Earlier this year, Kutlick brokered the deal for a new Panera Bread in Boardman and signed leases with Chipotle and Starbucks for space in front of the Walmart on Elm Road in Warren. He also signed a deal for a new Dunkin’ Donuts in the area.
Among the office properties Kutlick is handling is the Huntington Bank building in downtown Warren. “One thing unique about it is that it has surface parking,” which many downtown properties don’t, he says.
The building is “extremely well-maintained,” and the view of the Mahoning River from the upper level is “extremely nice,” he says.
In some cases, rates for downtown office space can be “considerably lower” than in areas such as Boardman, Canfield and Howland. “In other cases, believe it or not, you could rent space at the same price,” Kutlick says. Rates in the downtowns or the suburbs range between $5 and $12 per square foot, depending on the improvements needed.
Kutlick finds it hard to believe that retail space can be economically converted into office space. The first issue is dimensions, he says.
“Typically, retail space is very deep. It’s a box. It’s square,” he says. People like to see windows in offices, and with a floor of more than 10,000 square feet comes a lot of interior space without them. “The real issue is, is there a demand for that type of space?” he says. “Is it economically feasible?”
Another issue might be restrictions imposed by major tenants, who don’t want vehicles parked in the retail center’s parking spaces for eight hours or more at a time.
Retail is a problem all over the country. “They’ve got to start thinking of alternative uses,” says Scott Lewis, vice president of Edward J. Lewis Inc., Youngstown. In some cases, larger malls are catering to entertainment uses for vacant spaces, such as trampoline parks, laser tag centers and paintball yards, even churches.
Some retail strip centers are seeing vacancies filled by residential real estate, staffing and insurance offices. Such businesses “have no problem” with being in these strip centers, which offer conveniences for their customers and clients as well, he says.
Lewis reports an uptick in overall demand compared to last year. Moreover, people today are “doing just a little bit more than kicking the tires,” he says. “We are seeing some deals come to fruition.”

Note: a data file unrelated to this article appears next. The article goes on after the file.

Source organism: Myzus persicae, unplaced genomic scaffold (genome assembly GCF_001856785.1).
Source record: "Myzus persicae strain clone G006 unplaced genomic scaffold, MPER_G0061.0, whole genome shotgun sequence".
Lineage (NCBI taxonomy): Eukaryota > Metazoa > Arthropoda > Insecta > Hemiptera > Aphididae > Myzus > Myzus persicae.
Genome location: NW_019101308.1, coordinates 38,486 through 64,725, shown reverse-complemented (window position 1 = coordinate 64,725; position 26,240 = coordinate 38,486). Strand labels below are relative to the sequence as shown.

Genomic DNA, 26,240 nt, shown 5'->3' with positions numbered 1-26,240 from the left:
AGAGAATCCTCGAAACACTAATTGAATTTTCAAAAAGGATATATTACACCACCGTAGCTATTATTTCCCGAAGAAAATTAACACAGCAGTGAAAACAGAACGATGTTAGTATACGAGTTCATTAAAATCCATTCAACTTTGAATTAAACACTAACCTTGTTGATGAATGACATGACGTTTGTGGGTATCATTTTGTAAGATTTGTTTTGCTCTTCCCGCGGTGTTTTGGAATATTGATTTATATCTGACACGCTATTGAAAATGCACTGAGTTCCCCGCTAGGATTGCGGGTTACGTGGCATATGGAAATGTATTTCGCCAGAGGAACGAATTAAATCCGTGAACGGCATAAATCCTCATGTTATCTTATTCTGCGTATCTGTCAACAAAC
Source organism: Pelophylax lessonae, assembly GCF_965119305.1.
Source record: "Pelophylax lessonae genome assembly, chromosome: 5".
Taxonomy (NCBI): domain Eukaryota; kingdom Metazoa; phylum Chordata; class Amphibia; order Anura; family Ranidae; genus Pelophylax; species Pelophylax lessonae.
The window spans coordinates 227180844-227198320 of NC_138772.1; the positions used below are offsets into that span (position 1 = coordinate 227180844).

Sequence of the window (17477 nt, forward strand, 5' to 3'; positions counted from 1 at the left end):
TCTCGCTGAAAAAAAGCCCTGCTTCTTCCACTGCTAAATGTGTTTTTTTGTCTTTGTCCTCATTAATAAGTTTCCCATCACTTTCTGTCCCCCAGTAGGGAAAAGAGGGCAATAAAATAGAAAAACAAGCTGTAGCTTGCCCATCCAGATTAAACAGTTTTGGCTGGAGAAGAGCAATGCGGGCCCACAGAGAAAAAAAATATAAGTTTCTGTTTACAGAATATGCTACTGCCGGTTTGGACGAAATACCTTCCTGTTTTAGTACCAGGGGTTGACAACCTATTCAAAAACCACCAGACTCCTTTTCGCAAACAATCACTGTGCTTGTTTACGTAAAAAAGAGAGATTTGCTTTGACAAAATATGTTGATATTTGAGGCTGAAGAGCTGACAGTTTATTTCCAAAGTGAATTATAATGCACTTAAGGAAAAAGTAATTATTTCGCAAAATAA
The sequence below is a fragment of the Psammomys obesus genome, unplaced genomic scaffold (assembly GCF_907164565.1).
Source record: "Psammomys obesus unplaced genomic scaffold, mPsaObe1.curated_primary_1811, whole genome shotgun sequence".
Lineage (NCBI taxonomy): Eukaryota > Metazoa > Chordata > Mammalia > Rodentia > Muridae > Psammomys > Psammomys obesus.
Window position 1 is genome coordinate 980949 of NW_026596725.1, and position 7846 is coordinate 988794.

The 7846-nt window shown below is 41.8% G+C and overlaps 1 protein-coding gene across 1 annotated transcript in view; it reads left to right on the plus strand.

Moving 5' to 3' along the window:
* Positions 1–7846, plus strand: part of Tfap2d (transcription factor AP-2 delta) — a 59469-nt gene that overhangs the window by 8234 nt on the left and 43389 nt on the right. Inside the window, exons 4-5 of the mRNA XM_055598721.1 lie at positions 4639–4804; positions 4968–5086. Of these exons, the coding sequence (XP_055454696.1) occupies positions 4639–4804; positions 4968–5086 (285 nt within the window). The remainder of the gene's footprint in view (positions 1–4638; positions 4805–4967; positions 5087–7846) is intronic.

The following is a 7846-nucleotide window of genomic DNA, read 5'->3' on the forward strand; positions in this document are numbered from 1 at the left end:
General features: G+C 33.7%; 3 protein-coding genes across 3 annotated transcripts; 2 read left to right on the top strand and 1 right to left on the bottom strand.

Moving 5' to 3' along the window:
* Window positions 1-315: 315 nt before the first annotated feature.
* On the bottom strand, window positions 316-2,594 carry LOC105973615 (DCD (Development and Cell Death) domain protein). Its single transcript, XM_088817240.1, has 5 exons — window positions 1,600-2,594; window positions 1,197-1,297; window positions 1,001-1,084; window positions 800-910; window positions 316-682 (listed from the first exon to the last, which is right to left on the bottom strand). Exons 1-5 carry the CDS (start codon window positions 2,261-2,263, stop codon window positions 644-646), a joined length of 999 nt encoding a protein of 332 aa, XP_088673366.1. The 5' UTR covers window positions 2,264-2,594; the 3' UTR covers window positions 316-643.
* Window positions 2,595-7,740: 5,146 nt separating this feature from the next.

For the first time in his career, he says, he sees a shortage of industrial inventory, although demand for industrial space isn’t “heading in the direction of new construction,” he notes.
As for office space, the Route 224 corridor has “a lot of nice inventory available and coming online,” he says.
Downtowns in the Valley have space available for office users, and tenants can look at saving 20% to 40% over what they would pay along the suburban 224 corridor. “Downtown is a deal,” Lewis says, but tenants have to weigh that against their need for parking, and that comes with a cost.
“It’s no secret that Youngstown is doing really well. There’s a lot of energy, not just offices, but you’ve got the restaurants and the taverns and people doing the residential in order to be a lifestyle city,” he says. “Youngstown is really pushing hard to try to make all that happen.”
Although there is more activity downtown, office space rates remain flat, from $9 to $12 per square foot, depending on the size, brokers say.
In Warren, Routh-Hurlbert has had “a pretty good year from a commercial-industrial standpoint,” Joseph reports. His firm is working to find tenants for several industrial properties, including the former RG Steel building, a 56,000-square-foot structure.
Some of the properties the firm is marketing could close in the next month, he reports. And he is confident that the Lordstown Energy Center under development and land in the village will attract new business.
“We’re busy. We’re not getting signatures on the dotted line. But we’re busy making people aware,” Joseph says. “It’s the old adage of finding the right fit for the right customer. We’re out there trying to find them.”
Pictured: This vacant building at 4121 Tod Ave. NW, Warren, could become a treatment center.
Copyright 2023 The Business Journal, Youngstown, Ohio.